Guest essay by Eric Worrall
What do you do if your catastrophic renewables policies cause power spot price spikes up to $14,000 / MWh ($14 / KWh)? What happens when your green pride is more important than providing affordable, reliable coal power to the people whose interests you claim to represent? You double down and throw more money at useless green technology, of course.
Adelaide charges ahead with world’s largest ‘virtual power plant’
AGL project to roll out 1,000 battery systems to homes and businesses will operate like a 5MW plant, and optimise energy produced from solar panels.
Adelaide will be home to the world’s largest “virtual power plant” – AGL is rolling out 1,000 battery systems to homes and businesses, with backing from the Australian Renewable Energy Agency (Arena).
AGL and Arena say the project will improve network security and dampen a volatile wholesale electricity price in South Australia. However, an energy expert says that at the current size, the system will have a minimal impact on network security or wholesale prices, but might pose a challenge to the revenues of companies that own the poles and wires.
Offered to homes and businesses with solar systems, the $20m AGL project, backed with $5m from Arena, will operate like a 5MW peaking power plant, providing power to homes and businesses during periods at optimal times.
The chief executive of AGL, Andy Vesey, told Guardian Australia: “The beauty of the project is it’s being done over 1,000 batteries, and that’s how we deliver an aggregate benefit to the grid itself.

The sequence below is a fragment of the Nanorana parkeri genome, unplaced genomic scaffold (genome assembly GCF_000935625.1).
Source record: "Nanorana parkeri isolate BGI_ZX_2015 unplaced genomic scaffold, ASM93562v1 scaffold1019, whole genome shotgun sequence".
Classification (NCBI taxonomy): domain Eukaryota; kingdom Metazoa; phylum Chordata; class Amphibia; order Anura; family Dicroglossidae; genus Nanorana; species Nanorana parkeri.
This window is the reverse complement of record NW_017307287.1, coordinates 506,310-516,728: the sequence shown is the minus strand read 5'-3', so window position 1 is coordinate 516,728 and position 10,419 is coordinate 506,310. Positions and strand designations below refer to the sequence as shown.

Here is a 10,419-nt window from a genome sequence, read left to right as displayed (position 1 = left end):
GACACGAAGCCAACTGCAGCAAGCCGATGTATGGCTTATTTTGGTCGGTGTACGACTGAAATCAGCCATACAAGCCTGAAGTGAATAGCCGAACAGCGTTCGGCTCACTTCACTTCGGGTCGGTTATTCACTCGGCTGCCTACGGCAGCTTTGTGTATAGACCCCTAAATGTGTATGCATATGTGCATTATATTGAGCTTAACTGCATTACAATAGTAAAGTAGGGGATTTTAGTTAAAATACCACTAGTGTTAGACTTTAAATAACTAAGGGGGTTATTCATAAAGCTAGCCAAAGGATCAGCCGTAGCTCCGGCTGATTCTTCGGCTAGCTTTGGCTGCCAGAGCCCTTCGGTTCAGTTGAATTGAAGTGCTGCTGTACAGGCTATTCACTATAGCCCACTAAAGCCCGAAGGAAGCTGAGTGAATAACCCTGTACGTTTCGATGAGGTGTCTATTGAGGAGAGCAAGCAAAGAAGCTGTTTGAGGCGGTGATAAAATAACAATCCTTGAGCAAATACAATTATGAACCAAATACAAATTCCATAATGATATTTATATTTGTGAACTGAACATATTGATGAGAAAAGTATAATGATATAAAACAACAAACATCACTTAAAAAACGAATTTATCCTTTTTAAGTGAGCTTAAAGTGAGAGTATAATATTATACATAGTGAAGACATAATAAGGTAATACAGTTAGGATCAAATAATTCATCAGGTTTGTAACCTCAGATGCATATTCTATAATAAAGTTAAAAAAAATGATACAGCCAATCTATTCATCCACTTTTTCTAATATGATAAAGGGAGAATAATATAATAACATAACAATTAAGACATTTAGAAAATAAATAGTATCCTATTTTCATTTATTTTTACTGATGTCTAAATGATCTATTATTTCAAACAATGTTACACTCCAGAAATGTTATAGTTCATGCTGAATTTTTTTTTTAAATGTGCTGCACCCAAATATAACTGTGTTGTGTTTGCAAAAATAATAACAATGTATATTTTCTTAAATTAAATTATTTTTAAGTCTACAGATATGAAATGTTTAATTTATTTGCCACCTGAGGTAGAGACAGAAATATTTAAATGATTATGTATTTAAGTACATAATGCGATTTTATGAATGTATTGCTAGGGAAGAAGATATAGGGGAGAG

“But for the consumer, it will have the value of the battery. And it’s being priced at a way that a good investment decision could be made. We’re viewing that the average savings for someone who has rooftop solar right now would be $500 a year. It’s really a way of optimising the energy produced out of their solar panel.”
The system will cost $3,500, and AGL estimates it will take about seven years for solar customers to recover the costs.
Dylan McConnell, from the Melbourne Energy Institute at the University of Melbourne, said that at 5MW, the project would not have a significant impact on the the state’s reliance on gas or on the interconnector.
The net effect of this waste of $3.5 million is minimal protection for 1000 homes or businesses, from the intermittency of unreliable renewables.
According to the Australian Bureau of Statistics, there were 459,000 households in Adelaide in 2006. Using this number implies a cost of $1.6 billion to roll this scheme out to all households – without even considered the cost of protecting industrial users, some of whom are very heavy users of energy.
What will it take to restore energy sanity to Adelaide, and the South Australian Government? All this economic damage, financial waste and energy policy posturing is happening because the greens who run the South Australian government can’t bring themselves to admit their renewables policies have failed. They can’t bring themselves to admit they cannot live without gas backup, and they most definitely cannot live without the cheap Victorian coal power at the other end of that precious interstate interconnector.